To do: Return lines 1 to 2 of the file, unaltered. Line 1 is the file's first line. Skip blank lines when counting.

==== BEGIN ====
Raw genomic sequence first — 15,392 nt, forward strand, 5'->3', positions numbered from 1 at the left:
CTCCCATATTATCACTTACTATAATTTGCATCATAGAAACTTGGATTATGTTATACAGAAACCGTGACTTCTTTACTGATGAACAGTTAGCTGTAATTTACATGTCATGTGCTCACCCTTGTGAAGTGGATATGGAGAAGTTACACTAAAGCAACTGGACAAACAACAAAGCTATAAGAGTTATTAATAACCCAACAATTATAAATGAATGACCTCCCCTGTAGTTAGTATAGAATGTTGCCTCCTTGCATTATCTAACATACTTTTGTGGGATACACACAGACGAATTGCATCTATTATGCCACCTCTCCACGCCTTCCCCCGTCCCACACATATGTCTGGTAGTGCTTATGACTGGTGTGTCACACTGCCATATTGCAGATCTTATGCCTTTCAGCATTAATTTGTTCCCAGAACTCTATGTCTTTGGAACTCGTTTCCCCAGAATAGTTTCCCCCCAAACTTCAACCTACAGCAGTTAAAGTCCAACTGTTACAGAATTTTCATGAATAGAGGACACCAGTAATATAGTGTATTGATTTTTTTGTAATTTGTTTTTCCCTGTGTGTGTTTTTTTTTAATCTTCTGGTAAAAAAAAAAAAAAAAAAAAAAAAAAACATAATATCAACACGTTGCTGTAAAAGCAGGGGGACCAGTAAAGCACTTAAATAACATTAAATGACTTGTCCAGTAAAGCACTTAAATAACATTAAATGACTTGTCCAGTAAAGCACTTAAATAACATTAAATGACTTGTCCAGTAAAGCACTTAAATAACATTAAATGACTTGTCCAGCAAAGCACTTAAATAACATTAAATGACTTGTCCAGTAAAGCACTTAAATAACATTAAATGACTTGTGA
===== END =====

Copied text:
Raw genomic sequence first — 15,392 nt, forward strand, 5'->3', positions numbered from 1 at the left:
CTCCCATATTATCACTTACTATAATTTGCATCATAGAAACTTGGATTATGTTATACAGAAACCGTGACTTCTTTACTGATGAACAGTTAGCTGTAATTTACATGTCATGTGCTCACCCTTGTGAAGTGGATATGGAGAAGTTACACTAAAGCAACTGGACAAACAACAAAGCTATAAGAGTTATTAATAACCCAACAATTATAAATGAATGACCTCCCCTGTAGTTAGTATAGAATGTTGCCTCCTTGCATTATCTAACATACTTTTGTGGGATACACACAGACGAATTGCATCTATTATGCCACCTCTCCACGCCTTCCCCCGTCCCACACATATGTCTGGTAGTGCTTATGACTGGTGTGTCACACTGCCATATTGCAGATCTTATGCCTTTCAGCATTAATTTGTTCCCAGAACTCTATGTCTTTGGAACTCGTTTCCCCAGAATAGTTTCCCCCCAAACTTCAACCTACAGCAGTTAAAGTCCAACTGTTACAGAATTTTCATGAATAGAGGACACCAGTAATATAGTGTATTGATTTTTTTGTAATTTGTTTTTCCCTGTGTGTGTTTTTTTTTAATCTTCTGGTAAAAAAAAAAAAAAAAAAAAAAAAAAACATAATATCAACACGTTGCTGTAAAAGCAGGGGGACCAGTAAAGCACTTAAATAACATTAAATGACTTGTCCAGTAAAGCACTTAAATAACATTAAATGACTTGTCCAGTAAAGCACTTAAATAACATTAAATGACTTGTCCAGTAAAGCACTTAAATAACATTAAATGACTTGTCCAGCAAAGCACTTAAATAACATTAAATGACTTGTCCAGTAAAGCACTTAAATAACATTAAATGACTTGTGA